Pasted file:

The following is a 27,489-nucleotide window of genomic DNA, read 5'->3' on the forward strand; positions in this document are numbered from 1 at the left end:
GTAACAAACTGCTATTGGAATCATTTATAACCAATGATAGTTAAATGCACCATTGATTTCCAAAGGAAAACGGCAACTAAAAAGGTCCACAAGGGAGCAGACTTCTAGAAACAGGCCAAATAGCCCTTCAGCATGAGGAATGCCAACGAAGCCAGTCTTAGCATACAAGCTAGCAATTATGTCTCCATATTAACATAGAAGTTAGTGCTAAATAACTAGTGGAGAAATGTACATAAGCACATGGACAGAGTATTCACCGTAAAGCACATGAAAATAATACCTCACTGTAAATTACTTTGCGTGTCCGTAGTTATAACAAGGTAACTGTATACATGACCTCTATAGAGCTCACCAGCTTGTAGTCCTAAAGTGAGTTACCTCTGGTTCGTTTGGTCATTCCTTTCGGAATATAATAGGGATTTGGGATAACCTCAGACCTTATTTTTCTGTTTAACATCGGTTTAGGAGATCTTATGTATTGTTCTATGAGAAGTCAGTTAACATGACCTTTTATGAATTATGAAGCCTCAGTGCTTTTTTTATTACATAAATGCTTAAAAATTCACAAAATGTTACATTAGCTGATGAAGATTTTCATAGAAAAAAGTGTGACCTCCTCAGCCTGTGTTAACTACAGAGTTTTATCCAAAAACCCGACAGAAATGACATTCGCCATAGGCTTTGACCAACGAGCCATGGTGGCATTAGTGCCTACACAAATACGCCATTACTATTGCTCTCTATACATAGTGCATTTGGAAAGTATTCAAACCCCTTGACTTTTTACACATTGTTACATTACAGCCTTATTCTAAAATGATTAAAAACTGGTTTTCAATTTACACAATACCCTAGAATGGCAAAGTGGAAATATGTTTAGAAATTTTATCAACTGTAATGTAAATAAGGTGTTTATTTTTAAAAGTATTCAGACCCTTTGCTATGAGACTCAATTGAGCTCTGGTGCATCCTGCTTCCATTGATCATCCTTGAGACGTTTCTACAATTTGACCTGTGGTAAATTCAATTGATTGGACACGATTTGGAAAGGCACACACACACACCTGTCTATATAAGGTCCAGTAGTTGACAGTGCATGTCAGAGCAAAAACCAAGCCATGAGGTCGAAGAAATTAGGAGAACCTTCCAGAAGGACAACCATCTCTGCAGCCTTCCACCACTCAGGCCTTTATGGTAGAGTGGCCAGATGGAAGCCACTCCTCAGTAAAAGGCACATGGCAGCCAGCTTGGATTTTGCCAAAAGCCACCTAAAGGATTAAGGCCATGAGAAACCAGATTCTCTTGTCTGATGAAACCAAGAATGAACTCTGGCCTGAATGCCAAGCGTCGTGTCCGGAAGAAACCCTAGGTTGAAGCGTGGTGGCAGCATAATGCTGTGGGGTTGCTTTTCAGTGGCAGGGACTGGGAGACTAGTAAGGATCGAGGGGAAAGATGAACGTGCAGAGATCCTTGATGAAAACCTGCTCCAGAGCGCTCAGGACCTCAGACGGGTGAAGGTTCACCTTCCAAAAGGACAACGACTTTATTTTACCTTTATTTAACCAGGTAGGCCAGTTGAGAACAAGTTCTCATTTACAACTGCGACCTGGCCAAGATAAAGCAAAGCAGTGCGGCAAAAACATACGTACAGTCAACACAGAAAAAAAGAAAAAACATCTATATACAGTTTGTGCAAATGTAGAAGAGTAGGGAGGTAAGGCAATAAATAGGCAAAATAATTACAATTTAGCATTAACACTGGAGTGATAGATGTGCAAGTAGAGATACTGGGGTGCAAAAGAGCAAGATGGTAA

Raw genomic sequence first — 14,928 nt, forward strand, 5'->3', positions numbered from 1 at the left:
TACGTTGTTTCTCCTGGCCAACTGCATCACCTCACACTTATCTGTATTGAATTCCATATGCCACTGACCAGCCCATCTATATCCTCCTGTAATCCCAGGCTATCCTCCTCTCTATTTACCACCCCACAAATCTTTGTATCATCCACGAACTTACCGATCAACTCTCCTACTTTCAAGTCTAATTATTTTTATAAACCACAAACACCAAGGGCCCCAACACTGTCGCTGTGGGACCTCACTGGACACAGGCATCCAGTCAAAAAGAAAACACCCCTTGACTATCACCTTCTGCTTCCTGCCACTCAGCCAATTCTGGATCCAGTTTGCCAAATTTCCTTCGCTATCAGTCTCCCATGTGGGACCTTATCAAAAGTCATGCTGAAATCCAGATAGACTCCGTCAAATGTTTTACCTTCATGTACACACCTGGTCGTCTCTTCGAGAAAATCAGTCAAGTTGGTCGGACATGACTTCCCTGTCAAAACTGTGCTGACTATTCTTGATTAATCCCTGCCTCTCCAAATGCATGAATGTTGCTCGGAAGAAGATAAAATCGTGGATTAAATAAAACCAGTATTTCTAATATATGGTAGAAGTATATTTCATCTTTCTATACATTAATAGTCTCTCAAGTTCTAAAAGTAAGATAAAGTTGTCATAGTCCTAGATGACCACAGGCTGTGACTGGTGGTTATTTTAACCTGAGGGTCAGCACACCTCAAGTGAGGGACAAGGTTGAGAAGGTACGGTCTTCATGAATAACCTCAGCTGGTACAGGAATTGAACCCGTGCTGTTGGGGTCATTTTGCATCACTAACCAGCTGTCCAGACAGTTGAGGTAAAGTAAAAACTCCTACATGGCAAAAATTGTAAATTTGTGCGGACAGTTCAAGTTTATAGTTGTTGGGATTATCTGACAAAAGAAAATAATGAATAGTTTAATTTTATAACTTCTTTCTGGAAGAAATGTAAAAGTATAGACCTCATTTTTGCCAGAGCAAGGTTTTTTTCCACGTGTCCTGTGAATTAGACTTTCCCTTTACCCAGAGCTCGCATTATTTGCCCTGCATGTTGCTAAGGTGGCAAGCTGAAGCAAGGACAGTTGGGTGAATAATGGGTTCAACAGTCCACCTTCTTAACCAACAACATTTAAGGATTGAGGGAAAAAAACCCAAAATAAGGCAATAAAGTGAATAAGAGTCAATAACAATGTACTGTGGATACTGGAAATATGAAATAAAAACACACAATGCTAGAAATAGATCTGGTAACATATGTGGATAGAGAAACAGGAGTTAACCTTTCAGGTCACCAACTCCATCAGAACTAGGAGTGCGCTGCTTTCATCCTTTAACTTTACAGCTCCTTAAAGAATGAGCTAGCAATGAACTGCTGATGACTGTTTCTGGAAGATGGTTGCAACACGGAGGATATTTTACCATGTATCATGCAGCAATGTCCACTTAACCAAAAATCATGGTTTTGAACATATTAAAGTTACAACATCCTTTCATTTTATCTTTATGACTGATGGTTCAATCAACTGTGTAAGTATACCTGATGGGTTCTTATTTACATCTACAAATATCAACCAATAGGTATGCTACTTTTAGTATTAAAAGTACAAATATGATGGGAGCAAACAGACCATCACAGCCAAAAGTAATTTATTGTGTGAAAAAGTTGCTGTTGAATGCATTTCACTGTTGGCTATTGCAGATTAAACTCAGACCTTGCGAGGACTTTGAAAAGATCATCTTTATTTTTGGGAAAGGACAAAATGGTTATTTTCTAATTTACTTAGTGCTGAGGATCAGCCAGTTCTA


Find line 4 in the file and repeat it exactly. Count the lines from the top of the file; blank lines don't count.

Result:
TACGTTGTTTCTCCTGGCCAACTGCATCACCTCACACTTATCTGTATTGAATTCCATATGCCACTGACCAGCCCATCTATATCCTCCTGTAATCCCAGGCTATCCTCCTCTCTATTTACCACCCCACAAATCTTTGTATCATCCACGAACTTACCGATCAACTCTCCTACTTTCAAGTCTAATTATTTTTATAAACCACAAACACCAAGGGCCCCAACACTGTCGCTGTGGGACCTCACTGGACACAGGCATCCAGTCAAAAAGAAAACACCCCTTGACTATCACCTTCTGCTTCCTGCCACTCAGCCAATTCTGGATCCAGTTTGCCAAATTTCCTTCGCTATCAGTCTCCCATGTGGGACCTTATCAAAAGTCATGCTGAAATCCAGATAGACTCCGTCAAATGTTTTACCTTCATGTACACACCTGGTCGTCTCTTCGAGAAAATCAGTCAAGTTGGTCGGACATGACTTCCCTGTCAAAACTGTGCTGACTATTCTTGATTAATCCCTGCCTCTCCAAATGCATGAATGTTGCTCGGAAGAAGATAAAATCGTGGATTAAATAAAACCAGTATTTCTAATATATGGTAGAAGTATATTTCATCTTTCTATACATTAATAGTCTCTCAAGTTCTAAAAGTAAGATAAAGTTGTCATAGTCCTAGATGACCACAGGCTGTGACTGGTGGTTATTTTAACCTGAGGGTCAGCACACCTCAAGTGAGGGACAAGGTTGAGAAGGTACGGTCTTCATGAATAACCTCAGCTGGTACAGGAATTGAACCCGTGCTGTTGGGGTCATTTTGCATCACTAACCAGCTGTCCAGACAGTTGAGGTAAAGTAAAAACTCCTACATGGCAAAAATTGTAAATTTGTGCGGACAGTTCAAGTTTATAGTTGTTGGGATTATCTGACAAAAGAAAATAATGAATAGTTTAATTTTATAACTTCTTTCTGGAAGAAATGTAAAAGTATAGACCTCATTTTTGCCAGAGCAAGGTTTTTTTCCACGTGTCCTGTGAATTAGACTTTCCCTTTACCCAGAGCTCGCATTATTTGCCCTGCATGTTGCTAAGGTGGCAAGCTGAAGCAAGGACAGTTGGGTGAATAATGGGTTCAACAGTCCACCTTCTTAACCAACAACATTTAAGGATTGAGGGAAAAAAACCCAAAATAAGGCAATAAAGTGAATAAGAGTCAATAACAATGTACTGTGGATACTGGAAATATGAAATAAAAACACACAATGCTAGAAATAGATCTGGTAACATATGTGGATAGAGAAACAGGAGTTAACCTTTCAGGTCACCAACTCCATCAGAACTAGGAGTGCGCTGCTTTCATCCTTTAACTTTACAGCTCCTTAAAGAATGAGCTAGCAATGAACTGCTGATGACTGTTTCTGGAAGATGGTTGCAACACGGAGGATATTTTACCATGTATCATGCAGCAATGTCCACTTAACCAAAAATCATGGTTTTGAACATATTAAAGTTACAACATCCTTTCATTTTATCTTTATGACTGATGGTTCAATCAACTGTGTAAGTATACCTGATGGGTTCTTATTTACATCTACAAATATCAACCAATAGGTATGCTACTTTTAGTATTAAAAGTACAAATATGATGGGAGCAAACAGACCATCACAGCCAAAAGTAATTTATTGTGTGAAAAAGTTGCTGTTGAATGCATTTCACTGTTGGCTATTGCAGATTAAACTCAGACCTTGCGAGGACTTTGAAAAGATCATCTTTATTTTTGGGAAAGGACAAAATGGTTATTTTCTAATTTACTTAGTGCTGAGGATCAGCCAGTTCTA